One of those arrested, Edward Madrak, 25, of Lee Lane,

Ellington, allegedly sold Ecstasy to an undercover officer on

April 7 at Velvet and on April 15 and April 29 at System.

Court records show that Madrak bragged to an undercover

officer in the VIP room at System that month that he was

pushing 10,000 Ecstasy pills a week at the club. He also

said he was paying the owner of System $1,000 a week to

be its exclusive Ecstasy supplier.

In July, police charged Madrak with three counts of selling a

controlled substance - special k, or ketamine hydrochloride -

and possession of a hallucinogenic substance - Ecstasy.

Velvet, System and Vibe, formerly known as Insomnia, had

been under investigation since April by Hartford police, the

U.S. Drug Enforcement Administration and the chief state's

attorney's office, court records show. System and Velvet are

owned by David Squillante. Eric Corey is the owner of Vibe.

None of the club owners has been charged.

Squillante's lawyer, Daniel A. Silver of New Britain, was livid

Thursday about the closing of the clubs. He said Squillante

denies any statements by dealers that he was involved in or

profited from the drug trade.

"I don't think a business should be closed based upon a

statement of a person later arrested for narcotics. Talk to me

when there is a conviction, not an arrest,'' Silver said. "How

can you blame the business when drugs are a part of

society."

Squillante is not involved with drugs in any way, Silver said.

"They took away the property rights of my client without due

process,'' Silver said. Squillante "has made every effort to

make sure that [drugs stay] out of his club."

The crowd of law enforcement officials and reporters

gathered in front of System on Ann Street Thursday

afternoon was just clearing out when the club's manager,

Rodney Motta, drove up to find out what was happening.

"Unbelievable," he said as he looked at the bright orange

stickers on the club's front doors. "I had no idea this was

coming. I think the police are playing along with the hype in

all the media. But what they're forgetting is that we're just as

aggressive in keeping drugs out of our place as they are."

Motta, who just a day before had praised his club for working

closely with police, said he will try to reopen quickly. He and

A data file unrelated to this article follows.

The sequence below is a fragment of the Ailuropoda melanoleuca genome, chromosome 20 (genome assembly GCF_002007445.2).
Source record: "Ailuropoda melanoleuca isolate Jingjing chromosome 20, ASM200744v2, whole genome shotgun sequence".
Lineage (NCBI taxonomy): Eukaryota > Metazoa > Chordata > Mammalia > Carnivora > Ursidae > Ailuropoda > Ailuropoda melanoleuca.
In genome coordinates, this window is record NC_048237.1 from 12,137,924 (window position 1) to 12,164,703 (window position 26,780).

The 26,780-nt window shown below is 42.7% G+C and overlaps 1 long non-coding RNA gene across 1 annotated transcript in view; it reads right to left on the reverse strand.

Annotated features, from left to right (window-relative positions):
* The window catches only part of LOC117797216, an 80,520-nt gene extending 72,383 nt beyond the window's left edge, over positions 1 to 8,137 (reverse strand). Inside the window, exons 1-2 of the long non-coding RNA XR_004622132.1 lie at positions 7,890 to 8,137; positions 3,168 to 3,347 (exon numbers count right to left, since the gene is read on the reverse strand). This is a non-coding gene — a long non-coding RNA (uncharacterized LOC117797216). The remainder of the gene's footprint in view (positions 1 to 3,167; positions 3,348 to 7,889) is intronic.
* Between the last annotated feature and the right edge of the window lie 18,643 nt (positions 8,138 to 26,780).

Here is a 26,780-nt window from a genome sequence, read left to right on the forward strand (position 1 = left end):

other System employees were allowed inside the premises

briefly to retrieve important items, including pouches

containing club receipts and cash.

Brian J. Woolf, the attorney for Vibe on Lewis Street, said he

is confident the shutdown will be temporary.

"We have been compliant and cooperative with authorities,

and I am optimistic the Vibe nightclub will be open for

business again next weekend," Woolf said.

Bailey said his office has talked to Woolf about the

shutdown and plans to negotiate an arrangement to allow

Vibe to reopen. He said no similar discussions have taken

place with Squillante or other representatives for Velvet and

System.

Police said Hartford's rave scene had taken off, and that

partyers from all over New England were drawn here. "We

aren't trying to stop young people from having a good time.

They can come here as long as they don't use these clubs

to do drugs," said Hartford Police Chief Bruce P. Marquis.

Two men were arrested Thursday and Madrak and five others

have been arrested and charged with possession or dealing

drugs in the clubs since April. The status of their court

cases was not available Thursday.

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"...Madrak bragged to an undercover

officer in the VIP room at System that month that he was pushing 10,000 Ecstasy pills a week at the club. He also said he was paying the owner of System $1,000 a week to be its exclusive Ecstasy supplier..."

Obviously this guy wasn't the sharpest knife in the drawer.